Stephen Quinn insists his newly announced appointment to senior
publishing director of Conde Nast - with a remit for the whole portfolio
- does not signal a move towards group selling.
While retaining his publishing director role at Vogue, Quinn will take
an overview of advertising issues, chair advertising department meetings
and monitor the performance of all titles.
He will also be responsible for explaining advertising performance to
the company’s US parent and will assist managing director Nicholas
Coleridge in annual account reviews with key clients. However, he will
not be able to authorise deals across other titles.
Quinn preferred to describe his role as ’a bit of fine tuning and taking
some weight off Nicholas’ and said his additional responsibilities will
occupy one day a week. And he is adamant that Conde Nast is not about to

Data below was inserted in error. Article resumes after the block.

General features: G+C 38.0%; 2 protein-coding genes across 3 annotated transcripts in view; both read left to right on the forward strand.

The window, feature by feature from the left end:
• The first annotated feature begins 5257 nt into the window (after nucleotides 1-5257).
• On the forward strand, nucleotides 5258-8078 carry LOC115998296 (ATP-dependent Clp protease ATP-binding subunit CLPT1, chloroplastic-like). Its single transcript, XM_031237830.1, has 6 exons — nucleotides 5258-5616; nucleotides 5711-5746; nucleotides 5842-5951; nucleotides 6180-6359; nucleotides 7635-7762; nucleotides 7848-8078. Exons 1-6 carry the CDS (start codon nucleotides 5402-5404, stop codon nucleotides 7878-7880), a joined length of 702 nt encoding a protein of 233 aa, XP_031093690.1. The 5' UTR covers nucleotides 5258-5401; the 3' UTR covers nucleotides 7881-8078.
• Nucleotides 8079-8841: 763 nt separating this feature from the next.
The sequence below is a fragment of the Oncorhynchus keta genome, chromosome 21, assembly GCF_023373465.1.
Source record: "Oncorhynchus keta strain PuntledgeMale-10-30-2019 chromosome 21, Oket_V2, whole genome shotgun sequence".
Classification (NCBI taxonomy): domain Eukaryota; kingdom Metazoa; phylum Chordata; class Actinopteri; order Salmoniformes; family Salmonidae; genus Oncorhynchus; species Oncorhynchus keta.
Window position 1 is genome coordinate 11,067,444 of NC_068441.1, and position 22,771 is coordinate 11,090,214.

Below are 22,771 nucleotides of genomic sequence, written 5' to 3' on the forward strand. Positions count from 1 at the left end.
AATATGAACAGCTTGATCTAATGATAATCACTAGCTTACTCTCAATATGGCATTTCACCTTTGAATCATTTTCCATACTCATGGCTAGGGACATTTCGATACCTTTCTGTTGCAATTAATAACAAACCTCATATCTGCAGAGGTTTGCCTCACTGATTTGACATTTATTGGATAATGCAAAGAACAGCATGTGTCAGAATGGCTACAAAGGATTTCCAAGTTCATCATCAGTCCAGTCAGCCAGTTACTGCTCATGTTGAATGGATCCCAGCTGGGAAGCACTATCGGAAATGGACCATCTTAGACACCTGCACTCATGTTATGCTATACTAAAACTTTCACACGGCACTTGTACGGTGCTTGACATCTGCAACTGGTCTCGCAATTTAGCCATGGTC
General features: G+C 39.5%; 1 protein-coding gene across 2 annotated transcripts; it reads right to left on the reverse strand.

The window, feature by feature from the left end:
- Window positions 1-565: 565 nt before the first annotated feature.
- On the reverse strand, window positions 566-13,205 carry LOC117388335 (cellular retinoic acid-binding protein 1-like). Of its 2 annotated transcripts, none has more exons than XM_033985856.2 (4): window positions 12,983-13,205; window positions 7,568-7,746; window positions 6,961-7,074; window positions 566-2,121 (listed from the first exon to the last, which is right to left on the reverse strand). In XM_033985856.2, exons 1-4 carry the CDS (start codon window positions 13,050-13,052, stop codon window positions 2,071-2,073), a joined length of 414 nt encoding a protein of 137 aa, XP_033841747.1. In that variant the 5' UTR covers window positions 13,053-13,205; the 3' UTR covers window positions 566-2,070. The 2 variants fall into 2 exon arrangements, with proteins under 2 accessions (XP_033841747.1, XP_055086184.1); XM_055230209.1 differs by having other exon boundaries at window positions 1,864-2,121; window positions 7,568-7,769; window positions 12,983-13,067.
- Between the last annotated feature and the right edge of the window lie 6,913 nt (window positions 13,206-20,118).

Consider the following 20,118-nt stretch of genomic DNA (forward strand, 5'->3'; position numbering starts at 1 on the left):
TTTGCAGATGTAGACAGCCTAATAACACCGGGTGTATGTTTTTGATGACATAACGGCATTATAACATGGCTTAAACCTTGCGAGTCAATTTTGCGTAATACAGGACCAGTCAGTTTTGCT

follow its rivals the National Magazine Company, Emap and IPC down the
group sales route.
’We have a violent antipathy towards corporate selling. It might be
right for other publishing companies, but we believe that the individual
magazine publishers are the experts and know exactly the value of their
titles,’ said Quinn. ’If you lumped them together, then you would
sacrifice rates and undermine margins.’
This stance is justified by Vogue’s performance and high yields in
comparison with its rivals, said Quinn. ’The title teams are best able
to articulate the argument for their magazines and justify their premium
price,’ he said.
However, he stressed that Conde Nast in the UK is not internally
competitive in the way its US parent is.
’We have a collegiate mentality. If a magazine is struggling to fill an
issue, then it can look at the others’ flatplans and perhaps get some
ideas,’ he revealed.
Quinn is hoping to introduce the other magazines to new revenue
’Working for Vogue, I cover a lot of international territory. So next
time I’m talking to Robert Triefus of Giorgio Armani, I can also talk
about Tatler and GQ,’ he said.
Conde Nast claimed that advertising sales volumes are up by around 5 per
cent this year. The company publishes approximately 12,000 pages of
advertising every year.